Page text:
Guest migration

Migration of guests between hosts is a complicated problem with many possible solutions, each with their own positive and negative points. For maximum flexibility of both hypervisor integration, and administrator deployment, libvirt implements several options for migration.

Network data transports

There are two options for the data transport used during migration, either the hypervisor's own native transport, or tunnelled over a libvirtd connection.

Hypervisor native transport

Native data transports may or may not support encryption, depending on the hypervisor in question, but will typically have the lowest computational costs by minimising the number of data copies involved. The native data transports will also require extra hypervisor-specific network configuration steps by the administrator when deploying a host. For some hypervisors, it might be necessary to open up a large range of ports on the firewall to allow multiple concurrent migration operations.

Migration native path

libvirt tunnelled transport

Tunnelled data transports will always be capable of strong encryption since they are able to leverage the capabilities built in to the libvirt RPC protocol. The downside of a tunnelled transport, however, is that there will be extra data copies involved on both the source and destinations hosts as the data is moved between libvirtd and the hypervisor. This is likely to be a more significant problem for guests with very large RAM sizes, which dirty memory pages quickly. On the deployment side, tunnelled transports do not require any extra network configuration over and above what's already required for general libvirtd remote access, and there is only need for a single port to be open on the firewall to support multiple concurrent migration operations.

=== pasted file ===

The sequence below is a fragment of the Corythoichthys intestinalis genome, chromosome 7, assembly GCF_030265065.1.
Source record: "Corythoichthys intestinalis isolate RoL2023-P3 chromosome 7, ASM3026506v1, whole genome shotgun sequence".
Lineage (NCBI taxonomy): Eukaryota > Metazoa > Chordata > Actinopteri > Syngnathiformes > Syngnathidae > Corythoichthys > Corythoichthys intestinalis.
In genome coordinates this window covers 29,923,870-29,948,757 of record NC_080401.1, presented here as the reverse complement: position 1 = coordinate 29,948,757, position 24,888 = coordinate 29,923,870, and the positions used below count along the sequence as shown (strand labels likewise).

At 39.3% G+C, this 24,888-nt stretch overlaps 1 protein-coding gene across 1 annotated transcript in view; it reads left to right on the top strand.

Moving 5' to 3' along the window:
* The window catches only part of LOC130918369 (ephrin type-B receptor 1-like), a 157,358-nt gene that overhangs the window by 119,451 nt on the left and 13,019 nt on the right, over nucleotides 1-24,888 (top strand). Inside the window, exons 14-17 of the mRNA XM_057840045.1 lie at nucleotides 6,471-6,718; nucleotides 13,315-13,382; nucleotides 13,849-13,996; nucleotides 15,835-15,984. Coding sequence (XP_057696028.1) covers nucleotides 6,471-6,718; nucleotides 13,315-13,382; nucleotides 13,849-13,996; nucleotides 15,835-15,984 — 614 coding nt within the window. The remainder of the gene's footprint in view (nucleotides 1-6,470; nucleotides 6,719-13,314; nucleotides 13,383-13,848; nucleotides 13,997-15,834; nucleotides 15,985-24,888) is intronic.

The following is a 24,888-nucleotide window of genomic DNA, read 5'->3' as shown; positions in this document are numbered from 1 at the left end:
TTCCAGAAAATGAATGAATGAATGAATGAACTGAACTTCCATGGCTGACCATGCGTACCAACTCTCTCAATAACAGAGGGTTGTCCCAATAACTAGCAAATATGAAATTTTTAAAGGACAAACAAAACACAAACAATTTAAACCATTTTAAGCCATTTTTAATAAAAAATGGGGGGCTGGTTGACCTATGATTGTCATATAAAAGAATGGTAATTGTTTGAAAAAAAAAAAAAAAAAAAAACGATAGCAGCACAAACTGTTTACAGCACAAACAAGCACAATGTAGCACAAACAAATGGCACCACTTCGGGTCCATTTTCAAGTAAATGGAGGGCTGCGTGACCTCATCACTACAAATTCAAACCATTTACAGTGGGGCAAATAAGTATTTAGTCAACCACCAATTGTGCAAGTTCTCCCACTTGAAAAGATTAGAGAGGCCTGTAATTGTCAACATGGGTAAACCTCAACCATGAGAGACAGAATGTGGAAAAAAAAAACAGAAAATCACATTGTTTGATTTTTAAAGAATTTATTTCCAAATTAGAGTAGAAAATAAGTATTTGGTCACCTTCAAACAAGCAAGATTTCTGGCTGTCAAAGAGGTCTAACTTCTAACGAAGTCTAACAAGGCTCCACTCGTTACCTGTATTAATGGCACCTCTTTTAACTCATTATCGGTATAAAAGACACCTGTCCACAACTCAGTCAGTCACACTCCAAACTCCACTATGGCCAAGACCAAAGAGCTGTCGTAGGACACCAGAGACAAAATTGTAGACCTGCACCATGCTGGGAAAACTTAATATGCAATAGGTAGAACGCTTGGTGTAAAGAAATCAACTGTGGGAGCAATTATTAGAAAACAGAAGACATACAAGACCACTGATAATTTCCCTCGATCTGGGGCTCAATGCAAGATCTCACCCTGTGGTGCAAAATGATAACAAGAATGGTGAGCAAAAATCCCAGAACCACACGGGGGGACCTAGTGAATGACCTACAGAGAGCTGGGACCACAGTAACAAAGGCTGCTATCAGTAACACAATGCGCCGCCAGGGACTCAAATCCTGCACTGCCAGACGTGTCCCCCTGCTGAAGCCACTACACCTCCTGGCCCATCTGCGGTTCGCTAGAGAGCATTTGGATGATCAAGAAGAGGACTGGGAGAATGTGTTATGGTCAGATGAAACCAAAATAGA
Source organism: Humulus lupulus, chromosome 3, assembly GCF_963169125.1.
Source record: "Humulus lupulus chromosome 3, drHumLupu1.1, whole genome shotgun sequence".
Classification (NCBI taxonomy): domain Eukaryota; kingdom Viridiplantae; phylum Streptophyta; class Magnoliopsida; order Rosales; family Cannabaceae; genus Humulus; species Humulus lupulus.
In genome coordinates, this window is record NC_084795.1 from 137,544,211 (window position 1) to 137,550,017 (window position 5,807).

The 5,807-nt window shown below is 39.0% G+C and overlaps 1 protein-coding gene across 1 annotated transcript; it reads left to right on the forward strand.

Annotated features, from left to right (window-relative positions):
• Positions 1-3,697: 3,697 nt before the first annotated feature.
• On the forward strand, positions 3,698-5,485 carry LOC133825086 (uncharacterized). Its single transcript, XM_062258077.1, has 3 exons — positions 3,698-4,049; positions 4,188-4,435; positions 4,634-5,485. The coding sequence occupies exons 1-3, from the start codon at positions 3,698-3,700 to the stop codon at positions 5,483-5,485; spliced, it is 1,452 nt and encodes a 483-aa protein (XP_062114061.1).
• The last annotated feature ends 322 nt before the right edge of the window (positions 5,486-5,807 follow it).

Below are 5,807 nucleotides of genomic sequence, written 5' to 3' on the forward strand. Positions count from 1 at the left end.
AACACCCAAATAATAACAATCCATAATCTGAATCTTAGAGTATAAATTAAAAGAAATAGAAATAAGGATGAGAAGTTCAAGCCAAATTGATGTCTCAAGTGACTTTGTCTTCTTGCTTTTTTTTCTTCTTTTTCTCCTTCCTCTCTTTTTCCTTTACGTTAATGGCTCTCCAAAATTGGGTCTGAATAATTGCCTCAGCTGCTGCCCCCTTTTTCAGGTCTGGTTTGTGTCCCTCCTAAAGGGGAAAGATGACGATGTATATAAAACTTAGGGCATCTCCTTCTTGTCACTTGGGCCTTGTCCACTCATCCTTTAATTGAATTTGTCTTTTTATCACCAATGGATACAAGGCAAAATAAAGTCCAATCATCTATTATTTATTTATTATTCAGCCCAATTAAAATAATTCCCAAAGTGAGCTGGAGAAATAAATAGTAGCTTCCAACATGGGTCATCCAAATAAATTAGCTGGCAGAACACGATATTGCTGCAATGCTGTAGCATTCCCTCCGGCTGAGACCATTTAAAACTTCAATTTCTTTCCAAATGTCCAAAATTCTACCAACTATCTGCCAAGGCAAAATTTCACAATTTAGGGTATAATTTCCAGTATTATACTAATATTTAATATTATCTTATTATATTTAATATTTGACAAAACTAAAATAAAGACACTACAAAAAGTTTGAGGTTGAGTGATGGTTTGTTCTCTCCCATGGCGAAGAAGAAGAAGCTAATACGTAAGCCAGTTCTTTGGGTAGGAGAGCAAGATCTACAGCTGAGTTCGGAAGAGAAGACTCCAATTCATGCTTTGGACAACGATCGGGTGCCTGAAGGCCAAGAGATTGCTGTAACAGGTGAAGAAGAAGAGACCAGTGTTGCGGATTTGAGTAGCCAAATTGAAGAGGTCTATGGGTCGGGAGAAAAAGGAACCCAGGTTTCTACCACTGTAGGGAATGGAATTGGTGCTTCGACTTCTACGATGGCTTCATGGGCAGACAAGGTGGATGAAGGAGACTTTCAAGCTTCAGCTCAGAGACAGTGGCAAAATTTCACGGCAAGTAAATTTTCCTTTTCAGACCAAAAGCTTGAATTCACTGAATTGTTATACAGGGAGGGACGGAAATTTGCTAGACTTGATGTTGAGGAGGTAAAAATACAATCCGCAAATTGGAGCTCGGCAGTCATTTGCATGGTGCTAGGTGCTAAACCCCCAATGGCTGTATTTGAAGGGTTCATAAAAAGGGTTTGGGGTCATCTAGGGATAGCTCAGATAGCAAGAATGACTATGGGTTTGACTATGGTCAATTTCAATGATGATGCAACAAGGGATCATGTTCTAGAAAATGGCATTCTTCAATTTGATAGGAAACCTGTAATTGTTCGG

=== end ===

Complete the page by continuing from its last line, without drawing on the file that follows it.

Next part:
Migration tunnel path

Communication control paths/flows

Migration of virtual machines requires close co-ordination of the two hosts involved, as well as the application invoking the migration, which may be on the source, the destination, or a third host.

Managed direct migration

With managed direct migration, the libvirt client process controls the various phases of migration. The client application must be able to connect and authenticate with the libvirtd daemons on both the source and destination hosts. There is no need for the two libvirtd daemons to communicate with each other. If the client application crashes, or otherwise loses its connection to libvirtd during the migration process, an attempt will be made to abort the migration and restart the guest CPUs on the source host. There may be scenarios where this cannot be safely done, in which cases the guest will be left paused on one or both of the hosts.

Migration direct, managed

Managed peer to peer migration

With peer to peer migration, the libvirt client process only talks to the libvirtd daemon on the source host. The source libvirtd daemon controls the entire migration process itself, by directly connecting the destination host libvirtd. If the client application crashes, or otherwise loses its connection to libvirtd, the migration process will continue uninterrupted until completion. Note that the source libvirtd uses its own credentials (typically root) to connect to the destination, rather than the credentials used by the client to connect to the source; if these differ, it is common to run into a situation where a client can connect to the destination directly but the source cannot make the connection to set up the peer-to-peer migration.

Migration peer-to-peer

Unmanaged direct migration